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Old 19-04-2014, 18:55   #1
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Encapsulated iron keels

This just seems like a bad idea to me. I've got no issue with external irons keels where they can be inspected and maintained. Covering iron with fiberglass at a place where impact (and therefore moisture intrusion) is virtually certain to occur, seems like it will end in a maintenance disaster. What are owners' experiences? If I'm looking to buy a 30 year old boat, should I steer clear of encapsulated iron keels?
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Old 19-04-2014, 19:16   #2
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Re: Encapsulated iron keels

I have a 30 yo boat with an encapsulated iron keel. Someone with more knowledge than I may well chime in, but of all the things to watch out for on a boat of that age, the material of an encapsulated keel seems very low on the priority list.

IMHO, encapsulated keels tend to be much more maintenance-free than external ballast.

But of course, so much depends on which production line you are talking about, and which boat from that line you are actually looking at.
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Old 19-04-2014, 21:18   #3
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Re: Encapsulated iron keels

G'day, Mate. 30 year old Mason 53 with an encapsulated iron keel. It has never been an issue in the 16 years that I have owned the yacht. If the quality of the build of vessels on your list are above the norm, I would expect you would end up sleeping very well at night.

If you're interest in owning a well kept Mason 53, send me a private message and we can discuss. All the best. Cheers.
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Old 19-04-2014, 21:32   #4
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Re: Encapsulated iron keels

Wandering around a slipway yesterday, I saw a guy digging out the iron scrap that had been encapsulated in his grp hull's keel. He was using a sort of miniature jackhammer to do it. Quite a noisy process, and slow, too. He showed us rusty bits. His plan is to remoe it all, use lead ballast, and re-do the grp. He had been getting salt water intrusion into the boat. The boat is 40 yrs. old. I don't know if there was a hard grounding in its past or a design flaw. He's expecting her to be good for another 40 yrs., he said.

So, to the OP, I'd say if the possibility of that job is a dreadful one to you, stay away from 'em, but if you're a good DIY and have a place you can afford to be out of the water for a while without it costing an arm and a leg--go for it.

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Old 20-04-2014, 14:25   #5
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Re: Encapsulated iron keels

My main issue with iron keels is the fact that they are lighter than lead keels of the same size.
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Old 20-04-2014, 15:32   #6
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Re: Encapsulated iron keels

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Originally Posted by deluxe68 View Post
My main issue with iron keels is the fact that they are lighter than lead keels of the same size.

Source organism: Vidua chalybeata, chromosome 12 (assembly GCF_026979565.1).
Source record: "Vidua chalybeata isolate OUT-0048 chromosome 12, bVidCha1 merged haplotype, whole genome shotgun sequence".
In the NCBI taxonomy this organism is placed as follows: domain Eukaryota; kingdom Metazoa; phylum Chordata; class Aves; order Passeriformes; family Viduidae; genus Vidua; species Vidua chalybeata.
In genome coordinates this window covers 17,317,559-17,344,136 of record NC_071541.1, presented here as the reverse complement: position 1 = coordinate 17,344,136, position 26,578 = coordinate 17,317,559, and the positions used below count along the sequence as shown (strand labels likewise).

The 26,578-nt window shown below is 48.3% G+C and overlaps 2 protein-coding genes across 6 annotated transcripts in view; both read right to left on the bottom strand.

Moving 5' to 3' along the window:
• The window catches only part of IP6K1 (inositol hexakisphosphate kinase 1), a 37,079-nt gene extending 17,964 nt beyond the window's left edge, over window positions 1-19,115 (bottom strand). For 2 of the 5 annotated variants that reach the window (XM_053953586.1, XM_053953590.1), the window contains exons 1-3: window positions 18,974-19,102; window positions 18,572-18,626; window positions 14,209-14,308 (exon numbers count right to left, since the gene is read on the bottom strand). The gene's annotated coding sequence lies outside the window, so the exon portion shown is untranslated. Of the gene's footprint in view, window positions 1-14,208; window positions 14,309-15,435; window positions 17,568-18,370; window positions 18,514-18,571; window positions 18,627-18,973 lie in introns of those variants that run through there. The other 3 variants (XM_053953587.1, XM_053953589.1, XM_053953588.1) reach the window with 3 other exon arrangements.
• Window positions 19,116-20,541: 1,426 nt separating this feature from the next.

Since keel size and weight is a function of the design that in itself is not an issue.

Dave
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Old 20-04-2014, 16:10   #7
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Re: Encapsulated iron keels

There are a few boats around that only have partial lead keels with the balance of the weight being cast iron. One of note is the Albin Vega and that is a boat where keel corrosion is rarely if ever seen to be a problem. From my own observations, cast iron is much less prone to severe corrosion than steel.
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Old 20-04-2014, 16:16   #8
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Re: Encapsulated iron keels

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Originally Posted by sardinebreath View Post
This just seems like a bad idea to me. I've got no issue with external irons keels where they can be inspected and maintained. Covering iron with fiberglass at a place where impact (and therefore moisture intrusion) is virtually certain to occur, seems like it will end in a maintenance disaster. What are owners' experiences? If I'm looking to buy a 30 year old boat, should I steer clear of encapsulated iron keels?
My boat has an encapsulated keel and in maintenance terms it's a great improvement on external ballasting. They made over 80 of them and as far as I know they're all still going strong and many of them have circumnavigated.

The boat? It's an Oyster 435. 'Nuff said.
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Old 20-04-2014, 16:17   #9
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Re: Encapsulated iron keels

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My main issue with iron keels is the fact that they are lighter than lead keels of the same size.
I agree that lead is a preferable ballast material for a number of reasons. My question was solely about the likelihood of water intrusion in an encapsulated keel. Clearly if you do get water intrusion and you have iron ballast, you are going to be seriously screwed. And it seems to me that water intrusion at some point is pretty likely based on the likelihood keel impacts.
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Old 20-04-2014, 16:55   #10
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Re: Encapsulated iron keels

I have a Little Harbor 38 with encapsulated keel. Built in 1982 still no problems. I believe the used iron that year because lead was so expensive. My only complaint, I lost 3 inches or so of bilge depth.
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Old 20-04-2014, 17:53   #11
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Re: Encapsulated iron keels

The first 250 or so Westsail 32's had composite lead and boiler punching ballast. The newest of those boats is nearing 40 now and haven't heard of any problems. I'd prefer all lead but encapsulated iron seems to work possibly because of a lack of oxygen. FWIW, they've dug up iron weapons that have been in the ground for two millennia. They weren't bright and shiny but still recognizable.